Greater daily leisure time physical activity is associated with lower chronic disease risk in adults with spinal cord injury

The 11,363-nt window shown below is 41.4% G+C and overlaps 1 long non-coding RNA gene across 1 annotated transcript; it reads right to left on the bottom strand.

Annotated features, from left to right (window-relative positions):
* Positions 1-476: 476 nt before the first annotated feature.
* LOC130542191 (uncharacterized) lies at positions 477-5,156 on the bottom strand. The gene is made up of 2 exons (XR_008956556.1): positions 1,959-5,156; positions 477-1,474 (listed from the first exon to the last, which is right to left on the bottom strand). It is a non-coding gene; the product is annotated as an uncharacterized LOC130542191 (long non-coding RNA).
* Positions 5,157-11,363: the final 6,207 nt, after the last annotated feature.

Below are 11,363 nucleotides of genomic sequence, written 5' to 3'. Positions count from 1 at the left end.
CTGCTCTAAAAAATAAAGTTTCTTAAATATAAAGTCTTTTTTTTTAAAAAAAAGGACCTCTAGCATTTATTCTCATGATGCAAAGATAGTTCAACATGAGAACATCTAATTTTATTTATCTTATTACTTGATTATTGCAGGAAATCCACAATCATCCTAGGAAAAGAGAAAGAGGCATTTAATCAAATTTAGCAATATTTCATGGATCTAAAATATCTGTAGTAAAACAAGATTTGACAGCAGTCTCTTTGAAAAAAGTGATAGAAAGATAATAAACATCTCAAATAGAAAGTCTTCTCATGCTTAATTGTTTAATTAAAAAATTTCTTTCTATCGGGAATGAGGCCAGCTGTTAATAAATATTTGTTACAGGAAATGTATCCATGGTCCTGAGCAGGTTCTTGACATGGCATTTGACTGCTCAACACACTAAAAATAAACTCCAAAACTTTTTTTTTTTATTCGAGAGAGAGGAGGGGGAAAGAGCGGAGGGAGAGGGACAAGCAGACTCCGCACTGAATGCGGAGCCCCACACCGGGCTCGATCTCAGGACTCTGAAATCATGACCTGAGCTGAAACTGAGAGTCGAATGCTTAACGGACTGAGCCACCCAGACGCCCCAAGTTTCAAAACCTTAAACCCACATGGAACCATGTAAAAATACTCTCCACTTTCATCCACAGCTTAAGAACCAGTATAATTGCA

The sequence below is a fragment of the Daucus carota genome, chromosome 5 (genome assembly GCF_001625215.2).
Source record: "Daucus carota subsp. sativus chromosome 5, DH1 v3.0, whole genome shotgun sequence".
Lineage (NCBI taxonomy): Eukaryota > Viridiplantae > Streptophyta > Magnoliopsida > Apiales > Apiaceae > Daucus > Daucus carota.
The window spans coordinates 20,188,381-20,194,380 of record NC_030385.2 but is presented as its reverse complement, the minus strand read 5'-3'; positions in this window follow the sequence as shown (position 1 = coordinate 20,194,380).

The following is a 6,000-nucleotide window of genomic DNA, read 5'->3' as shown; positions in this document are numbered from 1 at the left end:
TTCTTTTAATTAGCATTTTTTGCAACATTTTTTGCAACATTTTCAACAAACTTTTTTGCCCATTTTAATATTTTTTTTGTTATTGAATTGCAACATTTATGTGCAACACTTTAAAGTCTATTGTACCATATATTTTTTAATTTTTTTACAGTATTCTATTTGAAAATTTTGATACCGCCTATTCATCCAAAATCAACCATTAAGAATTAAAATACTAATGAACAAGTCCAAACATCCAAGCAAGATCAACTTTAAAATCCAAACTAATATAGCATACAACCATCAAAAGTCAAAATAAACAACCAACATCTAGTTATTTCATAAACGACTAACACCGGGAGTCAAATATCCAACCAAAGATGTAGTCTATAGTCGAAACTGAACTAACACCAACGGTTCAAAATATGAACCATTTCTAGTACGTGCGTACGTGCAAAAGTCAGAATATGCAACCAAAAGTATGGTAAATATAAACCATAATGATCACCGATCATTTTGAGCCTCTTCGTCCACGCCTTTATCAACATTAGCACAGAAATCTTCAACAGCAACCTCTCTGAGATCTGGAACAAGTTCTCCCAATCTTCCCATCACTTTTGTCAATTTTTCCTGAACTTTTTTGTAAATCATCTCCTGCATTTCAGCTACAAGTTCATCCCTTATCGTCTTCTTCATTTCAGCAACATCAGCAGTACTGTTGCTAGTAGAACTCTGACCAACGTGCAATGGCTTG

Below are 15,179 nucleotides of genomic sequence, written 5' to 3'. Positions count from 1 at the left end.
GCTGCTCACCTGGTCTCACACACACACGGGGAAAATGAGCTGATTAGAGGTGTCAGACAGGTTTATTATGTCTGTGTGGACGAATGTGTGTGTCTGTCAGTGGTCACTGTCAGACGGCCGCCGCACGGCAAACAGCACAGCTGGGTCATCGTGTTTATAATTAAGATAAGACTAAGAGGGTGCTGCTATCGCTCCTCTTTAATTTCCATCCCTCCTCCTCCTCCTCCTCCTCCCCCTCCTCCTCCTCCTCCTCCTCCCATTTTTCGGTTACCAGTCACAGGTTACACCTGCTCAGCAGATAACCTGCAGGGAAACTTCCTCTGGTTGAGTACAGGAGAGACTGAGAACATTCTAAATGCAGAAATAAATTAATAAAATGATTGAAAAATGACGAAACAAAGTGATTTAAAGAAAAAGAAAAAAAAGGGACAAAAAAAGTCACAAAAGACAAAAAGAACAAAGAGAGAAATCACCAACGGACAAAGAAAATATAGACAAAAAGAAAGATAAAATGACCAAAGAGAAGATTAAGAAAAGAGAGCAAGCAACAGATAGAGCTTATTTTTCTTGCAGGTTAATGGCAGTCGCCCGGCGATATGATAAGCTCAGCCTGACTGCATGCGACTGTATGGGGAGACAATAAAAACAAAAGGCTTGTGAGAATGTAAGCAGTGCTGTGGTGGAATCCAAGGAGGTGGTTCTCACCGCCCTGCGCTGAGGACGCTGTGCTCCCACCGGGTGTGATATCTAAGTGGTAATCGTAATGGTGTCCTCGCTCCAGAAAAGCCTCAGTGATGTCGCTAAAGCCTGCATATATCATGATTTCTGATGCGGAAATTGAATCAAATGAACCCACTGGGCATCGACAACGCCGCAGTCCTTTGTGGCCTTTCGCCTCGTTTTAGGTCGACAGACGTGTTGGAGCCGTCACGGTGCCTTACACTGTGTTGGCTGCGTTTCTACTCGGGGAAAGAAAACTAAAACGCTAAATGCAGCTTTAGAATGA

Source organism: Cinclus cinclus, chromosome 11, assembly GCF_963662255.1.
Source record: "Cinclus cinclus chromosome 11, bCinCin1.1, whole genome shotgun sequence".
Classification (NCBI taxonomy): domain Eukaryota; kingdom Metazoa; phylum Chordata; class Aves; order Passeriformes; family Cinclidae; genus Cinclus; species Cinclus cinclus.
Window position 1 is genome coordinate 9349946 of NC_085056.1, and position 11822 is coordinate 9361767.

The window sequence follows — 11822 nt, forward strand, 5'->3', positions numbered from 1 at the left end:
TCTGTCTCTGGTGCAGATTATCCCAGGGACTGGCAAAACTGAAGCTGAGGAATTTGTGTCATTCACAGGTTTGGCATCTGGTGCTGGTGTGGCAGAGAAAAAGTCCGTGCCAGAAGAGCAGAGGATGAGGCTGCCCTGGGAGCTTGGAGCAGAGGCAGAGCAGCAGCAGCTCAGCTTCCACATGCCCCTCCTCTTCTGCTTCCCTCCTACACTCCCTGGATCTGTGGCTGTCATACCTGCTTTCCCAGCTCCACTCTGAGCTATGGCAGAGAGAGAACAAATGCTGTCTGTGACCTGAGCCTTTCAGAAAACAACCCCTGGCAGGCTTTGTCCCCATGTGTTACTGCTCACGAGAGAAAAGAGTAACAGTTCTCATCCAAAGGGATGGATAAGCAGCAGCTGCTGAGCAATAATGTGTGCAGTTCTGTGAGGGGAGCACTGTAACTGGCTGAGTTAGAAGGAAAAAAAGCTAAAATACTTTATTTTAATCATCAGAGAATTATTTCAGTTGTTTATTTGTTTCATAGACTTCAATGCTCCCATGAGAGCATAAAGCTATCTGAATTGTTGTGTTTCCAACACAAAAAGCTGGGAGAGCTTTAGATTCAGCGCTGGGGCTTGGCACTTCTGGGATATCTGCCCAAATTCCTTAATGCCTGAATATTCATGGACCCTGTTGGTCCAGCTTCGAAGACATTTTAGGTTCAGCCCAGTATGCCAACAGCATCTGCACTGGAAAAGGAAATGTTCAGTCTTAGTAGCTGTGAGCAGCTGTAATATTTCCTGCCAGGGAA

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The objective of this study was to examine the relationship between leisure time physical activity (LTPA) and common risk factors for cardiovascular disease (CVD) and type 2 diabetes in community-dwelling adults with chronic spinal cord injury (SCI). LTPA was measured using the Physical Activity Recall Assessment for People with SCI in 76 men and women with chronic (> or =1 year) paraplegia or tetraplegia, living in or near Hamilton, Ontario. Body mass index (BMI), waist circumference, body composition (fat mass (FM) and fat-free mass (FFM)), blood pressure, and biochemical data were collected. Thirty-seven percent (n = 28 participants) were inactive, reporting no LTPA whatsoever, and were compared with an equal-sized group consisting of the most active study participants (> or =25 min of LTPA per day). After adjusting for significant covariates, BMI (18.7%), %FM (19.4%), and C-reactive protein (143%) were all lower, and %FFM was higher (7.2%), in active participants (all p < or = 0.05). Ten percent of active participants vs. 33% of inactive participants were insulin resistant (p = 0.03). Waist circumference (17.6%) and systolic blood pressure (15.3%) were lower in active vs. inactive participants with paraplegia (both p < or = 0.05), but not tetraplegia. In conclusion, greater daily LTPA is associated with lower levels of selected CVD and type 2 diabetes risk factors in individuals living with SCI. Whether this relationship translates into a lower incidence of these chronic diseases has yet to be determined.
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